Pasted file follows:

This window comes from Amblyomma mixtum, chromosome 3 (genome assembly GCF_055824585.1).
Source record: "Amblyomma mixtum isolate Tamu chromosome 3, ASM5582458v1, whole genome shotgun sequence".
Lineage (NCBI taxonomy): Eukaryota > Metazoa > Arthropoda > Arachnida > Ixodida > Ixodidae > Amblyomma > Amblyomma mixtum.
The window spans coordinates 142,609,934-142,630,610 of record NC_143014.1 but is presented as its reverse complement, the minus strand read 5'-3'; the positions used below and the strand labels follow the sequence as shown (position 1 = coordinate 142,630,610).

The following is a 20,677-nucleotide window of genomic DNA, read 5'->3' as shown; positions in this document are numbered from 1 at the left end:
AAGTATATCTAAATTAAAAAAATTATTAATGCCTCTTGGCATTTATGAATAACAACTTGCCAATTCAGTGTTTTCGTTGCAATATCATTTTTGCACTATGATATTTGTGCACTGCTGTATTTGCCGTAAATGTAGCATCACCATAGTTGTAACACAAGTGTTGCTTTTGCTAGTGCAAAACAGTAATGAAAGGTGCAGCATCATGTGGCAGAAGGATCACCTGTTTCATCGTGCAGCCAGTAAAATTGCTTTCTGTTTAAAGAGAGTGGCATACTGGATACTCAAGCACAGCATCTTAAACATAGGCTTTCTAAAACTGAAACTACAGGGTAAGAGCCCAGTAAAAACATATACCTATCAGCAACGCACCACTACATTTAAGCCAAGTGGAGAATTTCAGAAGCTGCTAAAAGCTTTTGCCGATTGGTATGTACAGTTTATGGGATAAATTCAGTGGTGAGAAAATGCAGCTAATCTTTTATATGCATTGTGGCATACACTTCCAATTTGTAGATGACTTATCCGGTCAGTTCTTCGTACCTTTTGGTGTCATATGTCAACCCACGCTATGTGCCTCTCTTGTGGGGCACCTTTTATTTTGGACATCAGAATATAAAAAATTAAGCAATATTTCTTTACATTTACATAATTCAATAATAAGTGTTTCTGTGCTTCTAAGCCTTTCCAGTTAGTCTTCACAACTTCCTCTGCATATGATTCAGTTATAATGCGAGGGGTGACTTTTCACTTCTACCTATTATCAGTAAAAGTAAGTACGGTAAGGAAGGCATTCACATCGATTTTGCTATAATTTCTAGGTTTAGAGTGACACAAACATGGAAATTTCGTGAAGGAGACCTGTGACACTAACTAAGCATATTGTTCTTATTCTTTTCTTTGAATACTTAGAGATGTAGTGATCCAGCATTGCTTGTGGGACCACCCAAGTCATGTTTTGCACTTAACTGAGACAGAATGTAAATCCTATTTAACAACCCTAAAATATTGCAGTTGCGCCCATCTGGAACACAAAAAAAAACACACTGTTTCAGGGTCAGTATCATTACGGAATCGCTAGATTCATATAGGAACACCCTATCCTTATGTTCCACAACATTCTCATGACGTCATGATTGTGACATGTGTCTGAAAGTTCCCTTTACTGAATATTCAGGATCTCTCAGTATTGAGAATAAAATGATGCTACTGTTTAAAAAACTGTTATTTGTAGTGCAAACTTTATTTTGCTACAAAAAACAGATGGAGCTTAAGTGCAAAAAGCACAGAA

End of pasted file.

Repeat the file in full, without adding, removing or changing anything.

This window comes from Amblyomma mixtum, chromosome 3 (genome assembly GCF_055824585.1).
Source record: "Amblyomma mixtum isolate Tamu chromosome 3, ASM5582458v1, whole genome shotgun sequence".
Lineage (NCBI taxonomy): Eukaryota > Metazoa > Arthropoda > Arachnida > Ixodida > Ixodidae > Amblyomma > Amblyomma mixtum.
The window spans coordinates 142,609,934-142,630,610 of record NC_143014.1 but is presented as its reverse complement, the minus strand read 5'-3'; the positions used below and the strand labels follow the sequence as shown (position 1 = coordinate 142,630,610).

The following is a 20,677-nucleotide window of genomic DNA, read 5'->3' as shown; positions in this document are numbered from 1 at the left end:
AAGTATATCTAAATTAAAAAAATTATTAATGCCTCTTGGCATTTATGAATAACAACTTGCCAATTCAGTGTTTTCGTTGCAATATCATTTTTGCACTATGATATTTGTGCACTGCTGTATTTGCCGTAAATGTAGCATCACCATAGTTGTAACACAAGTGTTGCTTTTGCTAGTGCAAAACAGTAATGAAAGGTGCAGCATCATGTGGCAGAAGGATCACCTGTTTCATCGTGCAGCCAGTAAAATTGCTTTCTGTTTAAAGAGAGTGGCATACTGGATACTCAAGCACAGCATCTTAAACATAGGCTTTCTAAAACTGAAACTACAGGGTAAGAGCCCAGTAAAAACATATACCTATCAGCAACGCACCACTACATTTAAGCCAAGTGGAGAATTTCAGAAGCTGCTAAAAGCTTTTGCCGATTGGTATGTACAGTTTATGGGATAAATTCAGTGGTGAGAAAATGCAGCTAATCTTTTATATGCATTGTGGCATACACTTCCAATTTGTAGATGACTTATCCGGTCAGTTCTTCGTACCTTTTGGTGTCATATGTCAACCCACGCTATGTGCCTCTCTTGTGGGGCACCTTTTATTTTGGACATCAGAATATAAAAAATTAAGCAATATTTCTTTACATTTACATAATTCAATAATAAGTGTTTCTGTGCTTCTAAGCCTTTCCAGTTAGTCTTCACAACTTCCTCTGCATATGATTCAGTTATAATGCGAGGGGTGACTTTTCACTTCTACCTATTATCAGTAAAAGTAAGTACGGTAAGGAAGGCATTCACATCGATTTTGCTATAATTTCTAGGTTTAGAGTGACACAAACATGGAAATTTCGTGAAGGAGACCTGTGACACTAACTAAGCATATTGTTCTTATTCTTTTCTTTGAATACTTAGAGATGTAGTGATCCAGCATTGCTTGTGGGACCACCCAAGTCATGTTTTGCACTTAACTGAGACAGAATGTAAATCCTATTTAACAACCCTAAAATATTGCAGTTGCGCCCATCTGGAACACAAAAAAAAACACACTGTTTCAGGGTCAGTATCATTACGGAATCGCTAGATTCATATAGGAACACCCTATCCTTATGTTCCACAACATTCTCATGACGTCATGATTGTGACATGTGTCTGAAAGTTCCCTTTACTGAATATTCAGGATCTCTCAGTATTGAGAATAAAATGATGCTACTGTTTAAAAAACTGTTATTTGTAGTGCAAACTTTATTTTGCTACAAAAAACAGATGGAGCTTAAGTGCAAAAAGCACAGAA